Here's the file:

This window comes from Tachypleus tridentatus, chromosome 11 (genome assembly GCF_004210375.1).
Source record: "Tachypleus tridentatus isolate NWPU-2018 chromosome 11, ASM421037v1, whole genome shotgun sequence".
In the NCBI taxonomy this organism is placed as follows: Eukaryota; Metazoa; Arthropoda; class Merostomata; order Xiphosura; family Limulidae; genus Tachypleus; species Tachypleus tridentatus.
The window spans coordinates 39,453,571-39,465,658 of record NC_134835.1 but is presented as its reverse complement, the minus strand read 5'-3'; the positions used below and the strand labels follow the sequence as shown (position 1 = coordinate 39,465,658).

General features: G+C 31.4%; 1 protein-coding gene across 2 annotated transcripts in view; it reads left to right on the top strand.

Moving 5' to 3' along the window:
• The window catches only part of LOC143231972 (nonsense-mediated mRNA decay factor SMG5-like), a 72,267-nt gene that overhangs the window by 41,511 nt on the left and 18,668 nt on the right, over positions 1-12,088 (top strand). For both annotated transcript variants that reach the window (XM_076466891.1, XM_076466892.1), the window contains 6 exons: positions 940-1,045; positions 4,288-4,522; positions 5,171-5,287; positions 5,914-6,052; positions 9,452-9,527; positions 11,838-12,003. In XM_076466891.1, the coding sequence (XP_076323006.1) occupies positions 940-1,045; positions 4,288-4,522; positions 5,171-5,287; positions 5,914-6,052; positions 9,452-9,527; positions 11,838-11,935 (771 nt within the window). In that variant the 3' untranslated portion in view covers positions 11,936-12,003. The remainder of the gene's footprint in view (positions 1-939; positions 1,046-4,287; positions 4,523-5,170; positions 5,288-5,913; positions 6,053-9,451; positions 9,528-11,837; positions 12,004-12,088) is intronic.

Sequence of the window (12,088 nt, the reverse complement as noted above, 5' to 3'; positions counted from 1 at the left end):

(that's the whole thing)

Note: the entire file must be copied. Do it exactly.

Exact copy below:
This window comes from Tachypleus tridentatus, chromosome 11 (genome assembly GCF_004210375.1).
Source record: "Tachypleus tridentatus isolate NWPU-2018 chromosome 11, ASM421037v1, whole genome shotgun sequence".
In the NCBI taxonomy this organism is placed as follows: Eukaryota; Metazoa; Arthropoda; class Merostomata; order Xiphosura; family Limulidae; genus Tachypleus; species Tachypleus tridentatus.
The window spans coordinates 39,453,571-39,465,658 of record NC_134835.1 but is presented as its reverse complement, the minus strand read 5'-3'; the positions used below and the strand labels follow the sequence as shown (position 1 = coordinate 39,465,658).

General features: G+C 31.4%; 1 protein-coding gene across 2 annotated transcripts in view; it reads left to right on the top strand.

Moving 5' to 3' along the window:
• The window catches only part of LOC143231972 (nonsense-mediated mRNA decay factor SMG5-like), a 72,267-nt gene that overhangs the window by 41,511 nt on the left and 18,668 nt on the right, over positions 1-12,088 (top strand). For both annotated transcript variants that reach the window (XM_076466891.1, XM_076466892.1), the window contains 6 exons: positions 940-1,045; positions 4,288-4,522; positions 5,171-5,287; positions 5,914-6,052; positions 9,452-9,527; positions 11,838-12,003. In XM_076466891.1, the coding sequence (XP_076323006.1) occupies positions 940-1,045; positions 4,288-4,522; positions 5,171-5,287; positions 5,914-6,052; positions 9,452-9,527; positions 11,838-11,935 (771 nt within the window). In that variant the 3' untranslated portion in view covers positions 11,936-12,003. The remainder of the gene's footprint in view (positions 1-939; positions 1,046-4,287; positions 4,523-5,170; positions 5,288-5,913; positions 6,053-9,451; positions 9,528-11,837; positions 12,004-12,088) is intronic.

Sequence of the window (12,088 nt, the reverse complement as noted above, 5' to 3'; positions counted from 1 at the left end):